Police and Dog Encounters

Police and Dog Encounters
Posted on 04/01/2015

Police and dog encounters have captured recent headlines, sometimes resulting in unfortunate controversy. Most officers love dogs, especially since dogs never lie, cheat or steal.

Almost 40 percent of U.S. households have at least one dog in them and dog owners, including myself, consider their dog to be a member of the family. Because dogs are so much a part of our society, law enforcement officers routinely deal with them while conducting their day-to-day activities.   Officers respond to calls about inhumane treatment of pets or animal bites and in almost every kind of police interaction with the public. From making traffic stops and serving warrants to searching neighborhoods, responding on residential alarms, and even pursuing suspects through neighborhoods, dogs are almost always part of the situation.

I recently met with Mr. Dave Nicponski, who represents the Humane Society of Utah and at his suggestion, the Cottonwood Heights Police Department adopted a training program to provide officers with skills intended to increase more favorable outcome(s).

Police Officers never want to hurt an animal. Sometimes it’s unavoidable but our goal is safe humane interactions within Cottonwood Heights.  The training curriculum presented to staff covers the following topics:

Communicating with Dogs: Police and Dog Body Language       

Tactical Considerations       

Use of Force Considerations

Legal Considerations: Liability, Reporting and Documentation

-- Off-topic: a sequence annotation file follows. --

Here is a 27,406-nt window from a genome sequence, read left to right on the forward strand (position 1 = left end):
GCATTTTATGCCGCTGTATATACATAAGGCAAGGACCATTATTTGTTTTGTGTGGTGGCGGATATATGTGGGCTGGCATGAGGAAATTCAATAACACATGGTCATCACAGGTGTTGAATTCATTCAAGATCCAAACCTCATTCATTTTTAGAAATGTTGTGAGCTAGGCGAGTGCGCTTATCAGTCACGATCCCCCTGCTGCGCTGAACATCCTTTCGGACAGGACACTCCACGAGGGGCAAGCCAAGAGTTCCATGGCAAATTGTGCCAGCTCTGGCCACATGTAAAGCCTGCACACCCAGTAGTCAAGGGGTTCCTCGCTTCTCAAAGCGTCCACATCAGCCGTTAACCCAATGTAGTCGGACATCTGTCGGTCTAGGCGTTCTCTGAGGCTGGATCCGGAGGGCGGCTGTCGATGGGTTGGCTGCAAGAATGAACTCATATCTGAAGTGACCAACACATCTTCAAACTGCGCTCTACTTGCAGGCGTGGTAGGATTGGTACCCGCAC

We teach officers to develop a sense of how to read a dog and whether the officer’s particular body language can affect that interface.  For instance, if the dog’s ears are back and the body gets small with the tail tucked, the dog is not likely threatened.  Conversely, if the animal’s body is positioned forward, with ears up and making direct eye contact, the officer should consider other tactical options.

dogThe response can be as simple as rotating the officer’s posture to a less aggressive position and looking for barriers to create protection and distance.  We also train our officers that if no exigency exists the proper response may be retreating until an animal control specialist can arrive.

Often, officers can simply use different voice tones, avoid eye contact and create distance to neutralize the interaction when the dog feels threatened.  Obviously, it’s important we understand that dogs are animals and may react as such, but our goal was to educate the officers and provide options for the best outcomes.  Through proper training, law enforcement officers can be better prepared for safe, non-confrontational encounters successfully avoiding the worst-case scenarios.